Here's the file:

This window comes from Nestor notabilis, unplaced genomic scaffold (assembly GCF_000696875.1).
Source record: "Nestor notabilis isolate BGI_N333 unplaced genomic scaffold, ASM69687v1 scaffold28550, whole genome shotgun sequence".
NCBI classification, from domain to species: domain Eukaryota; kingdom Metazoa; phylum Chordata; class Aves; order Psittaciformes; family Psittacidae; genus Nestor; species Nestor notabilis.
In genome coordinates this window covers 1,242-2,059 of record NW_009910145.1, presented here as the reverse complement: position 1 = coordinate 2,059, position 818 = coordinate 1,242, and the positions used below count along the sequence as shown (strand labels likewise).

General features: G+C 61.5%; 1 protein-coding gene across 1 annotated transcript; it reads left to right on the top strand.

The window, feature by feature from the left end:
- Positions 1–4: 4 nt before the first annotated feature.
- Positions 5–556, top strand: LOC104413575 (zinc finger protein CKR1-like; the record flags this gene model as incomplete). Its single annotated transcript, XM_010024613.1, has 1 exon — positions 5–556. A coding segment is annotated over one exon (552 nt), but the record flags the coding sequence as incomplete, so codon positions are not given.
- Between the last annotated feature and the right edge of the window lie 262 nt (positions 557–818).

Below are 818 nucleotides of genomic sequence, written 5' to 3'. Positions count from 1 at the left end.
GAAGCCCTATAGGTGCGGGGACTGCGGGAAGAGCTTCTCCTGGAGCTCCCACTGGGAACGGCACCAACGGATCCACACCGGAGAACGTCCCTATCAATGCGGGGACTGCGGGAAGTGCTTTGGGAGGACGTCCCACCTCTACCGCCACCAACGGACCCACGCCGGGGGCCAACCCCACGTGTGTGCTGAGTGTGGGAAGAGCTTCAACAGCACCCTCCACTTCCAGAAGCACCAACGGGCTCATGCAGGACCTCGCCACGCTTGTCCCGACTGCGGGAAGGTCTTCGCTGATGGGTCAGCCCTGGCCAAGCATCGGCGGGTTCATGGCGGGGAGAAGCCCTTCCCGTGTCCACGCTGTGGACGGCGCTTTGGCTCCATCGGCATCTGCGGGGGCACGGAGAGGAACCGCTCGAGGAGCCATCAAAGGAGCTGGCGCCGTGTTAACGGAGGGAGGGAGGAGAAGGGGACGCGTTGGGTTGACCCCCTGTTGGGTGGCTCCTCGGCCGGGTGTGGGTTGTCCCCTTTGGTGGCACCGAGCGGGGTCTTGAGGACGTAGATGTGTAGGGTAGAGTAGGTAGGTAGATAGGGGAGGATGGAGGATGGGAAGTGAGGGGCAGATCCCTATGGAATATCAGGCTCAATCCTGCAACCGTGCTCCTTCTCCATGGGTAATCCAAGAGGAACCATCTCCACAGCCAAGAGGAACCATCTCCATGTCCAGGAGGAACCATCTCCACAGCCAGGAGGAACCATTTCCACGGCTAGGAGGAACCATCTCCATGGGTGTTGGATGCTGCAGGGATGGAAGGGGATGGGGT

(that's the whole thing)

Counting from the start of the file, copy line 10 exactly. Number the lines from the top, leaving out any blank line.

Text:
Below are 818 nucleotides of genomic sequence, written 5' to 3'. Positions count from 1 at the left end.